Index funds make no attempt to pick winners and losers. They simply buy proportionate amounts of every equity in a broad investment area, such as the S&P 500.
What Accounts for This Behavior?
There are several reasons for this underperformance, but a few are especially significant. First, as Barber and Odean point out, most Americans don’t know very much about investing in the stock market, but think they do — they don’t know what they don’t know. As Donald Rumsfeld famously remarked, it’s the “unknown unknowns” that cause the most damage.
Hearing about the stock market in the news every day makes it seem familiar, making investors overconfident. But almost all televised stock market coverage is useless as a guide to investment.
Further, a majority of U.S. students never receive any personal finance instruction. Those that do usually take a single course covering insurance, credit cards, loans, compound interest and budgeting. Investing in the stock market is covered briefly or not at all. Few of them get into anything as basic as 401(k) or IRA retirement plans.
Compounding this problem is the difficulty that investors, particularly beginning and middle-income investors, have in accessing objective, low-cost investment advice. One of the really disappointing aspects of financial regulation in the U.S. is that for these investors, no one is reliably in their corner, providing them with the best possible investment advice.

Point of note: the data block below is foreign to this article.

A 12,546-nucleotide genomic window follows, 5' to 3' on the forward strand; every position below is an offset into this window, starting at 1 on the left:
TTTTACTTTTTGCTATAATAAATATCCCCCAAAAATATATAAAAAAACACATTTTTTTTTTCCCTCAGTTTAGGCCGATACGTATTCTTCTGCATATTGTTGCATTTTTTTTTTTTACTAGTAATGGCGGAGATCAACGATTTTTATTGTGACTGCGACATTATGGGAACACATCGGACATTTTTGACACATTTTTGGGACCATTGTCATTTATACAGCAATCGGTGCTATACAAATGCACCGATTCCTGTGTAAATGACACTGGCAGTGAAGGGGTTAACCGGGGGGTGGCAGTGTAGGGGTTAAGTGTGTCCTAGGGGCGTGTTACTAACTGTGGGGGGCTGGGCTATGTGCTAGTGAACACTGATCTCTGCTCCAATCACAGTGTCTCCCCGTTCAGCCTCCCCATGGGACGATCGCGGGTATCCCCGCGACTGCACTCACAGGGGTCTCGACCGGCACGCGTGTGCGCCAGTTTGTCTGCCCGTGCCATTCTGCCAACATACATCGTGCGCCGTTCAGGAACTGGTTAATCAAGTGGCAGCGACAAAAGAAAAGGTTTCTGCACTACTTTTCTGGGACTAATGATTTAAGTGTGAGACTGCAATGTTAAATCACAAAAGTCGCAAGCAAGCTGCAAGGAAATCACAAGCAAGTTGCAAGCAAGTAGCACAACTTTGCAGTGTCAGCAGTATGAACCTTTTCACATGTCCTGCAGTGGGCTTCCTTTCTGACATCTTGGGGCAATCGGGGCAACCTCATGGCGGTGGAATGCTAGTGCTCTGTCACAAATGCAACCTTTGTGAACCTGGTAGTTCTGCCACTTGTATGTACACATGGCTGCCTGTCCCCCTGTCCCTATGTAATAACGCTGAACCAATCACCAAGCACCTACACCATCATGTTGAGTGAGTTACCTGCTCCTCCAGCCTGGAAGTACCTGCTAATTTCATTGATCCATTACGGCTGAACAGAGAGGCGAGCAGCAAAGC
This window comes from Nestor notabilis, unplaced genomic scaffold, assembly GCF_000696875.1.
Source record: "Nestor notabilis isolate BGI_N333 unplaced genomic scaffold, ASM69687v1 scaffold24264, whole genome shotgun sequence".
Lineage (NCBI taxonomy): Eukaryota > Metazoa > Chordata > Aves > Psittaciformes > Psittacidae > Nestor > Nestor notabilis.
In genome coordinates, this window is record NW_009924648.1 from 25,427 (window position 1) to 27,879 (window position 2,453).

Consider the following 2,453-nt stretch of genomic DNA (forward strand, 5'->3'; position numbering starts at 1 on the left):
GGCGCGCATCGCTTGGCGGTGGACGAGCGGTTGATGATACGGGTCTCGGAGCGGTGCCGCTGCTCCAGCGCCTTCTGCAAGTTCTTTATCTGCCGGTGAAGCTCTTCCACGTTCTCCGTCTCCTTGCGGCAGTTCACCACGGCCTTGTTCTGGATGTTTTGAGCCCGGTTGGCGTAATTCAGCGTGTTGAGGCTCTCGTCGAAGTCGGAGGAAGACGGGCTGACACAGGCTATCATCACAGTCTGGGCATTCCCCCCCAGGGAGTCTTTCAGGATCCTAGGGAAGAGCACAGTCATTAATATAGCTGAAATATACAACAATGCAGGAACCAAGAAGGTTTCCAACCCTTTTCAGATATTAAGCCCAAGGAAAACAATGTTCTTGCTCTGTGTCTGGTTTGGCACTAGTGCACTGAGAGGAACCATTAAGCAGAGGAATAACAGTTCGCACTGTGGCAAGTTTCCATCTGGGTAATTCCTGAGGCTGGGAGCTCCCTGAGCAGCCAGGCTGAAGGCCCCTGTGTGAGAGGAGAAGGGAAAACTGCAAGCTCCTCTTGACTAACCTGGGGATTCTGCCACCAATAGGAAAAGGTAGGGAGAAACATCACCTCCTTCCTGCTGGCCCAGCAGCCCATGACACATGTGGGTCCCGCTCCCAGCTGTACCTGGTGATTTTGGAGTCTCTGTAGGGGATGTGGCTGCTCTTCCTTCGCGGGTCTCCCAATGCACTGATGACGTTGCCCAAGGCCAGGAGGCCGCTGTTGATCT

Although few beginning investors know it when they open a brokerage account, their personal broker (if they have one — many now invest online through a discount broker and have no personal advisor) has no obligation to give them what is called “fiduciary advice” — stock market advice “in their best interests.”
Most broker representatives do try to mediate between the interests of their brokerage, which will often want in-house investment brands pushed, their own interests, which depend upon how many buy and sell transactions they execute each month and their customer’s interests. These interests are unlikely to fully align.
As a result, few representatives act in customers’ best interests at all times, even if they want to. And, as we shall see later in this series, even reputable brokerages employ (and are often slow to dismiss) representatives who are ruinously and sometimes illegally bad.
Some financial advisors, such as Registered Investment Advisors, do have a fiduciary duty to their clients, and invest on their behalf with generally good results, but many only accept clients with investment portfolios of $500,000 or more; few will take on clients with less than $250,000 to invest.
The miserable returns of most individual investors result from inadequate financial educations and a retail investment environment where the least affluent and knowledgeable investors get the least good advice. Without guidance, most retail investors trade too often, make bad buying and selling decisions and underperform the stock market substantially, on average by more than 60 percent.
In the second episode of this five-part stock market survival course, I’ll outline essential aspects of how the stock market works — knowledge you must have to do substantially better.